Academic journal article The Canadian Geographer

Geolibraries: Geographers, Librarians and Spatial Collaboration

Academic journal article The Canadian Geographer

Geolibraries: Geographers, Librarians and Spatial Collaboration

Article excerpt

Introduction--The Map Library and the Geographer

There was a time when it was not possible to ask if libraries would or should exist in the not too distant future. The all-consuming preoccupation of society with computing and emerging technologies, intermixed with the Internet, has fostered a climate in which such ideas are no longer laughable (Lyman 1999; Hawkins 2001). Even the idea of the map library as a sustainable institution grounded in the paper paradigm has been called into question (Keller 2001). However, news of 'our' demise is both greatly exaggerated and premature. The development of geolibraries provides us with a metaphor that allows for the integration of the more traditional aspects of map libraries with the need to extend the reach of digital geospatial information. The relationship between geographers and map libraries, albeit viewed as 'traditional', has given rise to the digital expression of information access, management and use associated with metaphors such as 'geolibrary', the 'spatial infrastructure' and (most recently) 'digital Earth'.

Libraries and librarians have changed since the founding of 'libraries' as institutions and the profession of librarianship. Disciplines adapt with knowledge fields in a constant state of flux. Boundaries are fuzzy, and the boundaries between knowledge systems are breaking down. An explicit goal of digital and physical libraries is to create the opportunities to break down those temporary walls surrounding various knowledge fields (Fleet 1998). Technologies--specifically computing and telecommunications technologies, lumped into our idea of the Internet--are today's prime drivers of such change. This change, if it is to have a sustainable and positive impact, must move beyond the technical to the 'sociotechnical' (Buttenfield 1996; Hughes 2001).

Libraries are at the forefront of change in how information is both viewed and managed, but they are not seen as being there. Several explanations for this exist, but at present one should keep in mind a distinguishing characteristic of 'libraries-in-transition'. Along with partner institutions--such as archives and museums--and allied fields in records management and computer science, libraries view the Information Age in broader and longer terms than most. Within our institutions, the past, present and future have always been and will remain an 'information age'. Instead of suggesting that the map library must become digital or face being irrelevant, we should be promoting the notion of digital geolibraries as merely a new form of expressing very old institutions. 'Old' should not be equated with 'bad'; tradition has a place in modernity.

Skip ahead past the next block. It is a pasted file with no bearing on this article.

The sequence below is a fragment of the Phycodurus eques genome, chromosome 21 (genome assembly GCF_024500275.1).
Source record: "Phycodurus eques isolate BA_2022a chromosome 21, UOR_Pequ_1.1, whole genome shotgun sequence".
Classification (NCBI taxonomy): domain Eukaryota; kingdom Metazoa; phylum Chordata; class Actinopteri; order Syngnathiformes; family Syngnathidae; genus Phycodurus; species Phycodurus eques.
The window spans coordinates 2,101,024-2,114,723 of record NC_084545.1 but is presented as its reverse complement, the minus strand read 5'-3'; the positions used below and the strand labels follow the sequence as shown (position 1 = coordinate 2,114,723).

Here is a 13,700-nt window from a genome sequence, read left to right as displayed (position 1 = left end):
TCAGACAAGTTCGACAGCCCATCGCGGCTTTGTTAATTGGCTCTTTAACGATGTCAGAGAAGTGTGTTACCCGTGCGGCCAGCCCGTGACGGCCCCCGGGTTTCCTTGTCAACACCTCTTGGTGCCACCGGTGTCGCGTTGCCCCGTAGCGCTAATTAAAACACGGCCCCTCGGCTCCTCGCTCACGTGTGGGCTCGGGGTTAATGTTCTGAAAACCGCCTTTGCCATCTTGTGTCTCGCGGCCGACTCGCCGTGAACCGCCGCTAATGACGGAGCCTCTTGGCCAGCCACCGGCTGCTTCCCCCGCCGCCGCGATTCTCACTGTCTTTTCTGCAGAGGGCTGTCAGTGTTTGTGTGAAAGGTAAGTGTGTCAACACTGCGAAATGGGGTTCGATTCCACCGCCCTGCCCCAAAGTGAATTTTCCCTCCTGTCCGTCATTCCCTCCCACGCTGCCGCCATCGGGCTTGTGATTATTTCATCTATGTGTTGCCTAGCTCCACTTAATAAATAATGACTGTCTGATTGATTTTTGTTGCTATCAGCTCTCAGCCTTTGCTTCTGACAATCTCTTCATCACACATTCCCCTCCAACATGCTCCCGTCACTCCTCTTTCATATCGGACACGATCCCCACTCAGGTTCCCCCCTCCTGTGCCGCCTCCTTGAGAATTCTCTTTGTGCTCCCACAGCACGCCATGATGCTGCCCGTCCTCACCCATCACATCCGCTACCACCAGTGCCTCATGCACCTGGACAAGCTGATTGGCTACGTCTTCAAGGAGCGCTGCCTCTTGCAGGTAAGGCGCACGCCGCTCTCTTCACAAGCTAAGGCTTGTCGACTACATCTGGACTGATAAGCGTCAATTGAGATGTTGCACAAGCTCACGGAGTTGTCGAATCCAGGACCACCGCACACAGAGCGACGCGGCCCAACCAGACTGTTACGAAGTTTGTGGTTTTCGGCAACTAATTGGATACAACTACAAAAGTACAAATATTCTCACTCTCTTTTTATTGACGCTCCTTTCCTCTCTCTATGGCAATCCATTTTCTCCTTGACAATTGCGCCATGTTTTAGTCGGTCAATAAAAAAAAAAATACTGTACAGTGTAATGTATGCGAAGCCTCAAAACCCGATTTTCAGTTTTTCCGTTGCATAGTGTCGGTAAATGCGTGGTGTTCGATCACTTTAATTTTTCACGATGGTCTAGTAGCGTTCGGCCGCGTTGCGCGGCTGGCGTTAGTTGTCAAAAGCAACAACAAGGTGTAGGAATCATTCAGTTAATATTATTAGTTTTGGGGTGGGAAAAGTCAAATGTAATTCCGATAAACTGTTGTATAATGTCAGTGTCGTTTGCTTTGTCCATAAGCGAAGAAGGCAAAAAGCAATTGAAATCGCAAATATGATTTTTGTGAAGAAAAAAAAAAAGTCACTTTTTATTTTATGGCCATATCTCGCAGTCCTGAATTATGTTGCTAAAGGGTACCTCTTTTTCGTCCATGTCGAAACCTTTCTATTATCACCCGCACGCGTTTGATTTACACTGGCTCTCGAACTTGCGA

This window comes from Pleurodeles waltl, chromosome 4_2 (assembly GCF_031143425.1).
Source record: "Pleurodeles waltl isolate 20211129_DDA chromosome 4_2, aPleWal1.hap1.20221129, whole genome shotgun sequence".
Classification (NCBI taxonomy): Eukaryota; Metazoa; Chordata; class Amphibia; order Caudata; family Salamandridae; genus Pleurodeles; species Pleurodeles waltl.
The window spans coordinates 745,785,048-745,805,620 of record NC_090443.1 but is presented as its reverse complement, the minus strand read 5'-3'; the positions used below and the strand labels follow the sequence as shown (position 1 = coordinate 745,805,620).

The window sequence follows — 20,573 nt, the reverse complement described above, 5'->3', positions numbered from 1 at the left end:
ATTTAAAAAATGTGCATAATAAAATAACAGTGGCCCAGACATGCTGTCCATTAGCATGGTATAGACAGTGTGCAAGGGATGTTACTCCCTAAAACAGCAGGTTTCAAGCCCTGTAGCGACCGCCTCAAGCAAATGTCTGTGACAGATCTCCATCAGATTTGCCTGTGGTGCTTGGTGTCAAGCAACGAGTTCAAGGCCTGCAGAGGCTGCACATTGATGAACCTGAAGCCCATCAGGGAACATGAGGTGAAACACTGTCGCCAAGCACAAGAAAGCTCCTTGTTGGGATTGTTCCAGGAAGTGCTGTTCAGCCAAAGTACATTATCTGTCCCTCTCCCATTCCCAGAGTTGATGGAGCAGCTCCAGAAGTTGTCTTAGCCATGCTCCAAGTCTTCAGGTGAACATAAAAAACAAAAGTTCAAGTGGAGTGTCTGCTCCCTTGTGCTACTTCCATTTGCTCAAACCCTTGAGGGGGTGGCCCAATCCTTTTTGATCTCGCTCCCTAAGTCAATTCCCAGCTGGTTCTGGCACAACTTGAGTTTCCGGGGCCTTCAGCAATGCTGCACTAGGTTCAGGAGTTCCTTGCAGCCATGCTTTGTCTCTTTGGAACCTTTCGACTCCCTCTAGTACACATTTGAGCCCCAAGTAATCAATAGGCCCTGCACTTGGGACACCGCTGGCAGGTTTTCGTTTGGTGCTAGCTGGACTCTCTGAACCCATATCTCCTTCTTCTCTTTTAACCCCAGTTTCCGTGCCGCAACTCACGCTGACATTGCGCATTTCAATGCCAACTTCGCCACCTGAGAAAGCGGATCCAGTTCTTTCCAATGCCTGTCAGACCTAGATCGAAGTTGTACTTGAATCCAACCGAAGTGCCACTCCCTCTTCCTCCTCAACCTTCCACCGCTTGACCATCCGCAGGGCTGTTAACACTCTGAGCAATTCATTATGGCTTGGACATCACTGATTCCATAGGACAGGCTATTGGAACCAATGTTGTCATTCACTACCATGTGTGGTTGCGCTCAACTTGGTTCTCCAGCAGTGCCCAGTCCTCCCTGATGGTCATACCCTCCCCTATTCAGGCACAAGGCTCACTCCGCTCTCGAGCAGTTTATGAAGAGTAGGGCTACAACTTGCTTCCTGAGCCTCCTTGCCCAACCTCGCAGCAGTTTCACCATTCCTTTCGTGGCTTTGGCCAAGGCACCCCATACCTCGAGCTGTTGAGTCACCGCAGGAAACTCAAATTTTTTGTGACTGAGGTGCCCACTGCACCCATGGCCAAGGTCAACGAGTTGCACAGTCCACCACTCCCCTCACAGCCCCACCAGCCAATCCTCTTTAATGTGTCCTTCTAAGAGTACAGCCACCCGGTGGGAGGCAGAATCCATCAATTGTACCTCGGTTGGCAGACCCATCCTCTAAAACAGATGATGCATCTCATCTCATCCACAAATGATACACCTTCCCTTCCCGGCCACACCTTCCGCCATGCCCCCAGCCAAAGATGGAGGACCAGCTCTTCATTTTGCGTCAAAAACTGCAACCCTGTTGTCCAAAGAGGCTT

Defining 'information' broadly, with the continuum running from raw data through information (processed data) to actual knowledge (analyzed and contextualized information), libraries view information as one form of knowledge. Libraries have perspectives associated with information access and use that are similar to those of geographers, GIScientists, cartographers and others in spatially allied fields. We are concerned with how the user views 'information', how they gain repeated or perpetual access, how access (through description/metadata) can be made intuitive and information discovery a more accurate process and other issues that have connections with cognitive science (areas such as human/computer interaction). Moreover, librarians have perhaps the longest history of dealing with issues such as copyright, licensing, information privacy and confidentiality, and with our colleagues in archives and records management, we view the preservation of information as an equal part of the lifecycle of information.

The functional and philosophical areas briefly listed above have been placed at the fore in the development of geolibraries and in discussions surrounding further ideas of geospatial information access and management. There are, however, a few other concepts associated with libraries that need to be listed in terms of their linkage to the transition to the digitally based information age. …

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